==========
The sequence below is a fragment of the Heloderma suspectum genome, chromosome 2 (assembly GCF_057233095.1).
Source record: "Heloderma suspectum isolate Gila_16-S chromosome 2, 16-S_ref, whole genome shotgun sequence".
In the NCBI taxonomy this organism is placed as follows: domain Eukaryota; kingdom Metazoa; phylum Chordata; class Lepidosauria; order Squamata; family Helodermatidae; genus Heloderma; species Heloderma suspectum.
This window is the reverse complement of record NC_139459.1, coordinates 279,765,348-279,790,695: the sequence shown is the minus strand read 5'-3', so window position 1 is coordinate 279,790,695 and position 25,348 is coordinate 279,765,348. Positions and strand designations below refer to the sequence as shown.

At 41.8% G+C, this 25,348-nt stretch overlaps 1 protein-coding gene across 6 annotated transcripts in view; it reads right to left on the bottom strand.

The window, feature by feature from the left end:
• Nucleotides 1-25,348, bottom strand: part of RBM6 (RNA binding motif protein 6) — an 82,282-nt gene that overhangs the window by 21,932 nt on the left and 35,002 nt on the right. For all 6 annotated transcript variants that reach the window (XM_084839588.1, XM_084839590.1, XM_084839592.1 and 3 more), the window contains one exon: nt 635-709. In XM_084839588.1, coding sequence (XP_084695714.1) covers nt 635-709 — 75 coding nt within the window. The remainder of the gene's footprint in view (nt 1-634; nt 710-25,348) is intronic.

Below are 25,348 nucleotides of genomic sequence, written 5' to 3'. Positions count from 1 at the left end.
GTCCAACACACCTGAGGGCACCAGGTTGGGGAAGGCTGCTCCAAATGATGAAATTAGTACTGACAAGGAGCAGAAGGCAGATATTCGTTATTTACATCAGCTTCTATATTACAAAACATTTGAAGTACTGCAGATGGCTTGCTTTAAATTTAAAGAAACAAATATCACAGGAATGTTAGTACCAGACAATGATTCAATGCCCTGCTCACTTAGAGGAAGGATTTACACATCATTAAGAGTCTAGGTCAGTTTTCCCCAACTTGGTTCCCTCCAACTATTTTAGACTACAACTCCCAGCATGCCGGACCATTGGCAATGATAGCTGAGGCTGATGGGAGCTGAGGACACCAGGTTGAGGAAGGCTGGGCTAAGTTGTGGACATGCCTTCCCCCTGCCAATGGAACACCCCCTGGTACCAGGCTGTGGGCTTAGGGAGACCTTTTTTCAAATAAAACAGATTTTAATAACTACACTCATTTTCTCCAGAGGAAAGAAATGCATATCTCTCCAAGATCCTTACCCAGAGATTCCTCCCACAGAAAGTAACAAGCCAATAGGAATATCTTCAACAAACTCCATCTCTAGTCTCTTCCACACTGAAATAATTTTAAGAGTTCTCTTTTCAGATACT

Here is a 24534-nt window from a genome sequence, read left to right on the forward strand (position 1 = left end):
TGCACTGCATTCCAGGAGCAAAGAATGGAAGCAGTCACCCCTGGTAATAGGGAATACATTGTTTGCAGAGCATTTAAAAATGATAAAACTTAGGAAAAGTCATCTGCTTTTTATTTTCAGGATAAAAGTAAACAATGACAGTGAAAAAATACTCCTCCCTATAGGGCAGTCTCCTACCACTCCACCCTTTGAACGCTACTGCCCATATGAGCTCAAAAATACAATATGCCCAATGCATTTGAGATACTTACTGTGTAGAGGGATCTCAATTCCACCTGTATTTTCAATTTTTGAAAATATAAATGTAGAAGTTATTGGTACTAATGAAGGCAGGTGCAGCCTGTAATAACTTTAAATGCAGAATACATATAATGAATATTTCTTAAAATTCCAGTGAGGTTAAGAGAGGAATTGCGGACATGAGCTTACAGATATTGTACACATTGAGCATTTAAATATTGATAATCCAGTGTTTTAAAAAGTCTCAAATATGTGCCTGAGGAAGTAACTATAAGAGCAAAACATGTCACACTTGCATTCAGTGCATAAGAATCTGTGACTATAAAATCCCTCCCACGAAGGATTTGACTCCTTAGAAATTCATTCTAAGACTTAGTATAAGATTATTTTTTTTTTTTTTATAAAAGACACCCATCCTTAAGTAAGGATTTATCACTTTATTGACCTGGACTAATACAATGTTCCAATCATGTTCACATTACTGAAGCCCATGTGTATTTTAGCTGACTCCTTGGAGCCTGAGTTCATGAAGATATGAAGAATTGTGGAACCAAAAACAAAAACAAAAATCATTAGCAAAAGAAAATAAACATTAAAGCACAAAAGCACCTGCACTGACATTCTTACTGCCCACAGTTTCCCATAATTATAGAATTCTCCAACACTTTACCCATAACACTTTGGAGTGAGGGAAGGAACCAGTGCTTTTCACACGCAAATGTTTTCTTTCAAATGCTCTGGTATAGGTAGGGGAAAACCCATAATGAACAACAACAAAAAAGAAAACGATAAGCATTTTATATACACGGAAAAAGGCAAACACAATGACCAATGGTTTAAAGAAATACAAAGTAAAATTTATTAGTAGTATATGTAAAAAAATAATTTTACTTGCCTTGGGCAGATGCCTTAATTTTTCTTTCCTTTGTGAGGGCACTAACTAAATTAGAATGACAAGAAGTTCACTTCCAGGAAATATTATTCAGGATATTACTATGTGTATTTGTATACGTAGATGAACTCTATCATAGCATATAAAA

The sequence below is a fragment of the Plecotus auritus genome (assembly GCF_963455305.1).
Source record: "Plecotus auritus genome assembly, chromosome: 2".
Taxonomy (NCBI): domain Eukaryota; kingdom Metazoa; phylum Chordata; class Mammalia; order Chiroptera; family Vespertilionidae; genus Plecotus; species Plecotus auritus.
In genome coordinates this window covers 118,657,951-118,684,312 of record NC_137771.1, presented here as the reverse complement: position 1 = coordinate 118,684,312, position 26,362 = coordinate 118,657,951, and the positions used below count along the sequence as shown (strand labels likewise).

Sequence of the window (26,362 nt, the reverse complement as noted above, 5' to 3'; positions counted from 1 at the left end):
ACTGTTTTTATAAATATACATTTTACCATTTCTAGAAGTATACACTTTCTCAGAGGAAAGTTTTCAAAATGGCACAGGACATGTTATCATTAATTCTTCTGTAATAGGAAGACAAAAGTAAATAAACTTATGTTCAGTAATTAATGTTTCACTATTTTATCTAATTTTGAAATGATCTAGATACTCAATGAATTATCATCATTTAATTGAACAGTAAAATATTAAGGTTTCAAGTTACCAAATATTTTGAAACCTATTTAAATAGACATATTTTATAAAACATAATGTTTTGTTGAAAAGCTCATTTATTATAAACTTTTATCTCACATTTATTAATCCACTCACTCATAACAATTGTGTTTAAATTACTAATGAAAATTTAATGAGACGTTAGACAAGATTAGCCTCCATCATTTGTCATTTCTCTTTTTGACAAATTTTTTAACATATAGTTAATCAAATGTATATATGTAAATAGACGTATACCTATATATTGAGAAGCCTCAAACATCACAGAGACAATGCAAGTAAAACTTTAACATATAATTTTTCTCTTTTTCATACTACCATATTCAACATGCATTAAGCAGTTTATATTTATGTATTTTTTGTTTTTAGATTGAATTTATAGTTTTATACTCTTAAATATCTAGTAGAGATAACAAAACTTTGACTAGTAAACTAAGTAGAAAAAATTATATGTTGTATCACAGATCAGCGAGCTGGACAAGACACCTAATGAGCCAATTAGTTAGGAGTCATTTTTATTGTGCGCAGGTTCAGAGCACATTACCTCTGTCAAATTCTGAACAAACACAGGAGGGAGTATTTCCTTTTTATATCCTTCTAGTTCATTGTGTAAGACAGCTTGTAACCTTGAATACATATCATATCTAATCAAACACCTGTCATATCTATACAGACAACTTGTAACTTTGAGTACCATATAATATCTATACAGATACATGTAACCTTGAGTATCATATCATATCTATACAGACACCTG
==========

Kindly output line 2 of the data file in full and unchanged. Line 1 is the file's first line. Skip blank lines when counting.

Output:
Source record: "Heloderma suspectum isolate Gila_16-S chromosome 2, 16-S_ref, whole genome shotgun sequence".